What is UNESCO?
The United States and Israel announced on Thursday they were quitting the U.N.-'s cultural agency UNESCO, after Washington accused it of anti-Israeli...
The United States and Israel announced on Thursday they were quitting the U.N.'s cultural agency UNESCO, after Washington accused it of anti-Israeli bias. The withdrawal of the United States, which is meant to provide a fifth of UNESCO's funding, is a major blow for the Paris-based organisation, founded after World War Two to help protect cultural and natural heritage around the world.
UNESCO is responsible for coordinating international cooperation in education, science, culture and communication. It strengthens the ties between nations and societies, and mobilizes the wider public so that each child and citizen: has access to quality education; a basic human right and an indispensable prerequisite for sustainable development; may grow and live in a cultural environment rich in diversity and dialogue, where heritage serves as a bridge between generations and peoples; can fully benefit from scientific advances; and, can enjoy full freedom of expression; the basis of democracy, development and human dignity. The Organization has at present has 193 Members and 10 Associate Members.
As early as 1942, in wartime, the governments of the European countries, which were confronting Nazi Germany and its allies, met in the United Kingdom for the Conference of Allied Ministers of Education (CAME). The Second World War was far from over, yet those countries were looking for ways and means to reconstruct their systems of education once peace was restored.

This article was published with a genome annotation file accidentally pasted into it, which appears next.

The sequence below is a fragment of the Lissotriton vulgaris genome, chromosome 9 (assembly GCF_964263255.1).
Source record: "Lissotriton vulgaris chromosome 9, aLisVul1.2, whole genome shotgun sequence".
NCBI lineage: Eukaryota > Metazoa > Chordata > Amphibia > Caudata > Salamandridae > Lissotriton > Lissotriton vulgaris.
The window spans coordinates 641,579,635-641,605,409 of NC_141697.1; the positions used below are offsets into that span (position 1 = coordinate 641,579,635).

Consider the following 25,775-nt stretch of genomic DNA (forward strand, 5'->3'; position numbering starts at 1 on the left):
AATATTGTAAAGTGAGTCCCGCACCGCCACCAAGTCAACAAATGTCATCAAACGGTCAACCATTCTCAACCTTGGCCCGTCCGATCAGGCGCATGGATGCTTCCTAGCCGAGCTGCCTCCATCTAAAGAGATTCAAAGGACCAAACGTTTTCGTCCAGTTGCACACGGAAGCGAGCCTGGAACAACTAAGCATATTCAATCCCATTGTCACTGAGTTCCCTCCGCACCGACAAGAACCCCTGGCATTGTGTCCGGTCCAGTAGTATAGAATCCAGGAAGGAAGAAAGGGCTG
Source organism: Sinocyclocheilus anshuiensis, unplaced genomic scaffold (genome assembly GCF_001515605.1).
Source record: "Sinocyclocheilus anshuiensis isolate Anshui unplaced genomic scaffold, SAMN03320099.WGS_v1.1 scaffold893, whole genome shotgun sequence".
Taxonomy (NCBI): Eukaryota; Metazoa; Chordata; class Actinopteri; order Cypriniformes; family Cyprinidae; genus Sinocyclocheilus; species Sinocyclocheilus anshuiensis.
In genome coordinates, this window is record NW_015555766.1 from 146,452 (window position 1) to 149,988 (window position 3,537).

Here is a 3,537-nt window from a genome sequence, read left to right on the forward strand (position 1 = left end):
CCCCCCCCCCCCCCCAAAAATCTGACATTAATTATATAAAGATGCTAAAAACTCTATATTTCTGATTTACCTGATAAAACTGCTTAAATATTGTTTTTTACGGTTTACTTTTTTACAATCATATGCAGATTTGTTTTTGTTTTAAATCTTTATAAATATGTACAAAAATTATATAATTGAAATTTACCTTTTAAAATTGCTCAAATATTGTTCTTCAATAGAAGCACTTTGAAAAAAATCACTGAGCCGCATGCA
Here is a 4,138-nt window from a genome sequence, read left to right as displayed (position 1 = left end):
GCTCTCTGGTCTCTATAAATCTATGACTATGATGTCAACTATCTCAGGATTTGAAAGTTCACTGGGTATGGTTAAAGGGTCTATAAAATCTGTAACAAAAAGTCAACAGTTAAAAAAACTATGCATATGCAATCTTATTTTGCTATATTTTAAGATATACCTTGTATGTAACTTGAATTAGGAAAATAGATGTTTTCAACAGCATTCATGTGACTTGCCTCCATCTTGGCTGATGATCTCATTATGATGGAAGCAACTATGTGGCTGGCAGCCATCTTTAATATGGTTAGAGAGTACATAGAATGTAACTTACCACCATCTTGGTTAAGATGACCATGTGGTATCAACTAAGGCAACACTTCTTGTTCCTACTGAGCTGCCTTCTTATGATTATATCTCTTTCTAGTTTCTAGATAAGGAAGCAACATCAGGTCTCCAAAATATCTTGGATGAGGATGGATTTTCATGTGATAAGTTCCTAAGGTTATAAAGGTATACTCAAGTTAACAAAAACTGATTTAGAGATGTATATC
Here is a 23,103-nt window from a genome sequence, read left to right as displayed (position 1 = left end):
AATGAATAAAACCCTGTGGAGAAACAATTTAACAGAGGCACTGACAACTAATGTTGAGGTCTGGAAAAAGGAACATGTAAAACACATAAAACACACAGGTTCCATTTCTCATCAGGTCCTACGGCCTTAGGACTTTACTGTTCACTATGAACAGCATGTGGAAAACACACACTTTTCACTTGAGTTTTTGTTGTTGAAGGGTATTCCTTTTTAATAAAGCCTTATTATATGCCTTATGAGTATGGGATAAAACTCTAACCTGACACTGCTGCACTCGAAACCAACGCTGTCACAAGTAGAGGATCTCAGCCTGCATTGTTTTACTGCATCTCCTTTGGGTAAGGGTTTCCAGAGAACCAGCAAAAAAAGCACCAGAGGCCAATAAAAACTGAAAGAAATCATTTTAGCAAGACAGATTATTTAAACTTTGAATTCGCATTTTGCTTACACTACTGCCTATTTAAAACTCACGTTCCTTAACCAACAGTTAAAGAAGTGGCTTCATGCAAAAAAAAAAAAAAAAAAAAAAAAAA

Very quickly, the project gained momentum and soon took on a universal note. New governments, including that of the United States, decided to join in. Upon the proposal of CAME, a United Nations Conference for the establishment of an educational and cultural organization (ECO/CONF) was convened in London from 1 to 16 November 1945.
The Constitution of UNESCO, signed on 16 November 1945, came into force on 4 November 1946 after ratification by twenty countries. Some countries withdrew from the Organization for political reasons at various points in time, but they had all rejoined UNESCO. Following the withdrawal of US, Irina Bokova, Director-General of UNESCO, said: “This is a loss to UNESCO.
This is a loss to the United Nations family. This is a loss for multilateralism. UNESCO’s task is not over, and we will continue taking it forward, to build a 21st century that is more just, peaceful, equitable, and, for this, UNESCO needs the leadership of all States.”